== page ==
His personal tragedies would not end there. A year later, his mother passed away due to breast cancer, though the gossips would say that she died of shock upon discovering her only son’s affair with the young heiress. This would only cause Culpeper to refuse to continue his studies at Cambridge.
Naturally, his grandfather was disappointed in his grandson and disowned him from the family fortune. The reverend would use his contacts to set his grandson up with apprenticeship with the Master Apothecary, Daniel White. From then, he would sever all ties with the renegade Culpeper.
For seven years, Culpeper would serve as apprentice to White. Much of this time was dedicated to cataloguing various medicinal herbs. However, he never lost his fascination with astrology and would later admire the works of astrologer William Lilly. A chance meeting with Lilly would develop his fascination with the astrologer’s work, and would later provide inspiration for the struggling apprentice.
Culpeper would later marry 15-year old Alice Field, who had just very recently come into a considerable inheritance from her wealthy merchant father. Because of this, Culpeper was able to abandon his duties as an indentured apprentice and purchase a home for himself and his wife. He would later set up shop in the poorer areas of London.
Nicholas would set himself up as astrologer, botanist, and physician. This did not set well with the Society of Apothecaries, as they believed that only those who were fully qualified would be worthy to practice the craft. In their eyes, this was complete and utter defiance.
A Man of the Masses
Soon, Culpeper had a reputation for being a healer for the poor. He would sympathize with them in their plight, because he too had experienced their struggles. He was very active, seeing around 40 patients a day. He would charge very little or nothing at all for his services.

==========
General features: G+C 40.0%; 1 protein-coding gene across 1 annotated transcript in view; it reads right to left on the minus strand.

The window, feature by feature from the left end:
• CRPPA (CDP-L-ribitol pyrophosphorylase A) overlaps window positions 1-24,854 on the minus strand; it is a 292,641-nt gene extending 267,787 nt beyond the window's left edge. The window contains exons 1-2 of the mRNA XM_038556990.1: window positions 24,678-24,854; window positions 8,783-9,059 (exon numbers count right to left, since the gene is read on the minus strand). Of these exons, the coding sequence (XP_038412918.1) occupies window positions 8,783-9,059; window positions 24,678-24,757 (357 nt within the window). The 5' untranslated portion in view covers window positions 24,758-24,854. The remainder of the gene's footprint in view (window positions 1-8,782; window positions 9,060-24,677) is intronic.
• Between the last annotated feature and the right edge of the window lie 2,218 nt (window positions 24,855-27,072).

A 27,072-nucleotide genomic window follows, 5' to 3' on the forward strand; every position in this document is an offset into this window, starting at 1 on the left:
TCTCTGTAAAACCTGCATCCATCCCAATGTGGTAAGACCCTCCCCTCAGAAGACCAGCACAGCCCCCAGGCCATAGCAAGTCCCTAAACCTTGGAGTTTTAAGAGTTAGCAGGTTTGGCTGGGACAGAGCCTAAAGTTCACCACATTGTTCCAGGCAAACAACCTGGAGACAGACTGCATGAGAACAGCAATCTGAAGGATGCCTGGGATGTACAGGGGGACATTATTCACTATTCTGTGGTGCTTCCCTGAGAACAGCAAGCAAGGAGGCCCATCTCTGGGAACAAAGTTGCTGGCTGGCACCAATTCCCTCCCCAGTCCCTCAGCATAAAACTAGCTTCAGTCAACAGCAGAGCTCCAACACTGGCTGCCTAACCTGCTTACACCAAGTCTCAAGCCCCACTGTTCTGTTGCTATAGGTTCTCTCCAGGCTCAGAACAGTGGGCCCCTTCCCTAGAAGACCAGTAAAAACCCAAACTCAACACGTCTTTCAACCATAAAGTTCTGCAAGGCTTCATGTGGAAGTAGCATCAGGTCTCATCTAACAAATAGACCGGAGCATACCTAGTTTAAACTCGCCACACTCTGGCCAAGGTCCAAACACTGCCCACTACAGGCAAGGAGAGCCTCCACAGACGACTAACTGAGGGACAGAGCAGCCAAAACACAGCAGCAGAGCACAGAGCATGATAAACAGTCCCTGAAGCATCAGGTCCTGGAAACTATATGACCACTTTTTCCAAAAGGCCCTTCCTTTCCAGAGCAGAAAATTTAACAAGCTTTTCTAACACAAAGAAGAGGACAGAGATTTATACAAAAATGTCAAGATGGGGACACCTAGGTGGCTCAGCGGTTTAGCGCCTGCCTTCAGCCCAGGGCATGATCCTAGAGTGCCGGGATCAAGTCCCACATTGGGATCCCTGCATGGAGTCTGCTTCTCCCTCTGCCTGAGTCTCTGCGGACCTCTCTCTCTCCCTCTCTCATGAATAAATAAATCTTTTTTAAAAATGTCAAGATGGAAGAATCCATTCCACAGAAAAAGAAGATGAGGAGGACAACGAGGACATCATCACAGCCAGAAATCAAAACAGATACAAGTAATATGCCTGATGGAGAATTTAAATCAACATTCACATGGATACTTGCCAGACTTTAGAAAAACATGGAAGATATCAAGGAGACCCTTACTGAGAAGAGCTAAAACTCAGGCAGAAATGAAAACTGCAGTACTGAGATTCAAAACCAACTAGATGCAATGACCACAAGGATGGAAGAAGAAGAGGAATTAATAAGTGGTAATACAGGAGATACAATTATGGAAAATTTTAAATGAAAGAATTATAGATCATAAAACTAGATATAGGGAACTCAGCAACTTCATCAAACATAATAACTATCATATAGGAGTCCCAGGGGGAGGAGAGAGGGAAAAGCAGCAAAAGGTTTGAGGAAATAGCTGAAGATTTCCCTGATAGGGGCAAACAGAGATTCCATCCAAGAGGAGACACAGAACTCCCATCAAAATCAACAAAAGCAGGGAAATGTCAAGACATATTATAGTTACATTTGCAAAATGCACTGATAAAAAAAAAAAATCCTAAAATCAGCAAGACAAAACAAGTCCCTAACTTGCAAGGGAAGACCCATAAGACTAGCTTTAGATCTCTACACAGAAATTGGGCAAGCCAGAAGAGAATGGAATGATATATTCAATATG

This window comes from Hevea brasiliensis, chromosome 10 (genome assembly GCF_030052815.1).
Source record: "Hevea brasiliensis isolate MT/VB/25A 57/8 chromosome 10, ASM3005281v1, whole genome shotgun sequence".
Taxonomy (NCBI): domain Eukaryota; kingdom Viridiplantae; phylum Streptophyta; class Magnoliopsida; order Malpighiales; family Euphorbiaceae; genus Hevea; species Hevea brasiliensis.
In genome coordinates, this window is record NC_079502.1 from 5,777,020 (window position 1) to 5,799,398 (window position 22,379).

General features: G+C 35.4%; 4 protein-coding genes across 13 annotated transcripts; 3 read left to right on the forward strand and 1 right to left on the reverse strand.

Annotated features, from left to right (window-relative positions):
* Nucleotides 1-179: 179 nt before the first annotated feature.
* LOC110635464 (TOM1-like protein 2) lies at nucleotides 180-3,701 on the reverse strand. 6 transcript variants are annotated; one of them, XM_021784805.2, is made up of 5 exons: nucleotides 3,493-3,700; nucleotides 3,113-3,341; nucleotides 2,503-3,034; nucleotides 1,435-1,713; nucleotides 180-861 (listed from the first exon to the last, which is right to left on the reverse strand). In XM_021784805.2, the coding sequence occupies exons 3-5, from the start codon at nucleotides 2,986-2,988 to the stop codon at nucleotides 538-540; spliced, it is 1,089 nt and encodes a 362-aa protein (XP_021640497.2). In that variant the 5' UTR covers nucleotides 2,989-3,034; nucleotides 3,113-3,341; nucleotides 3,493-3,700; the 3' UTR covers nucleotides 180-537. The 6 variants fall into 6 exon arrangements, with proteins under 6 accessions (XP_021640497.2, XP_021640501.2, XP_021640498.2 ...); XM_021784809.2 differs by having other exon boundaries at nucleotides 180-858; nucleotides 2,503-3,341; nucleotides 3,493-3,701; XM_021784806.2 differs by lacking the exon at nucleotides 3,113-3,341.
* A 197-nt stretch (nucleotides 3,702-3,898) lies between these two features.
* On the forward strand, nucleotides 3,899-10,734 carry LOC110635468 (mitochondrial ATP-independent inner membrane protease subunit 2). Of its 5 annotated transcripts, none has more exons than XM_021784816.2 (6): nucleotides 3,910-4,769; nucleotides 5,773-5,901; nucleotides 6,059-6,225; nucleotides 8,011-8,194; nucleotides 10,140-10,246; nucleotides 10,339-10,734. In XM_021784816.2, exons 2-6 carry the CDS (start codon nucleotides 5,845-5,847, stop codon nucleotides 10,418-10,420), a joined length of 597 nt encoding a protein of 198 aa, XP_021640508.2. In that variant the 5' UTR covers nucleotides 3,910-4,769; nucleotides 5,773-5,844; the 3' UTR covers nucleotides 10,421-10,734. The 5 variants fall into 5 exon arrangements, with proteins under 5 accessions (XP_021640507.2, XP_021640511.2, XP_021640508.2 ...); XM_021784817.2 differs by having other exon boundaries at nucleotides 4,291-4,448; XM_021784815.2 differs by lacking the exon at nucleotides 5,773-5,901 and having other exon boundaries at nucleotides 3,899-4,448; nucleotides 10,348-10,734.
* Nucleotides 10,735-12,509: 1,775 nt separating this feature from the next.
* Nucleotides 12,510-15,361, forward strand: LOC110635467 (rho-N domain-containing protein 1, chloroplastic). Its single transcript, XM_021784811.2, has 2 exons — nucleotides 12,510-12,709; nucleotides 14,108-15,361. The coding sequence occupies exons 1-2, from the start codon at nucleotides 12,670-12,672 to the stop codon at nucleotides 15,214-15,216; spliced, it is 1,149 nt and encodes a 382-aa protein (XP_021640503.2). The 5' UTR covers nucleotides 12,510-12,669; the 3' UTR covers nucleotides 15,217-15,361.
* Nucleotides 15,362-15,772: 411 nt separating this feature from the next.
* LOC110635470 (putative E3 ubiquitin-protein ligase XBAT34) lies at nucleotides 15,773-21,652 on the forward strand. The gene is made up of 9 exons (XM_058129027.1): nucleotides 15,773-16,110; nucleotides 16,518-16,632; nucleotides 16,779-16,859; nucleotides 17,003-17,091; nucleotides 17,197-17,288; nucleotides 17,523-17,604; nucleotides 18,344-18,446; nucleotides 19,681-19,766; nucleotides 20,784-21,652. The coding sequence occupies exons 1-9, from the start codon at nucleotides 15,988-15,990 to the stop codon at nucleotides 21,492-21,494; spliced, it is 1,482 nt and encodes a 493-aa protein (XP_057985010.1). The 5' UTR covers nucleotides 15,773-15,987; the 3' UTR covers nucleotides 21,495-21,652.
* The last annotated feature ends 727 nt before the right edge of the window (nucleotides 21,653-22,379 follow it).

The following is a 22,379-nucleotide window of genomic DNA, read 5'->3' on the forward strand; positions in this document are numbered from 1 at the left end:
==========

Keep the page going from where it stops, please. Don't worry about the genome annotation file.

His grandfather passed away in May 1640. As a final slap to his face, he was left 40 shillings in the old Reverend’s will. This came to no surprise to him, as Culpeper only viewed his grandfather as a looming authoritarian figure who treated him more like a burden than family.
Servitude during the War
In 1642, Civil war was upon them. Culpeper responded to call-to-arms, and wanted to fight in the front lines for the Puritans. However, he was appointed field surgeon because of his medical knowledge. He would take only medicinal herbs with him. Soon, he was commissioned to captain his own infantry.
One day, during battle he was struck down by a musket shot. Though the Puritans were victorious that day, Culpeper’s days in the battlefield were over.
Affordable Treatment for All
Working amongst the poor in London sparked Culpeper’s belief that medical treatment should not be limited to just the privileged class. This would spark controversy amongst his fellow physicians who regarded him as a traitor who used unorthodox methods in treating his patients.
Culpeper was able to translate Pharmacopia Londonesis from Latin into English. This was most frowned upon by the Royal College of Physicians. Culpeper had the tome published under the name A Physical Directory in 1649. It was his desire to make herbal medicine available to those who needed it the most.
The rebel physician would later write and publish many books, which to this day continue to be of use to the medical field. His health deteriorated due to the wound he received on the battlefield. After a long battle with tuberculosis, he expired on January 10, 1654 aged just 38 years. He would leave behind his widow, Alice. Though he fathered 7 children with her, only one child named Mary would outlive her father.
It is personal tragedy that sparked inspiration into this otherwise tortured soul, and made his works immortal even unto this day.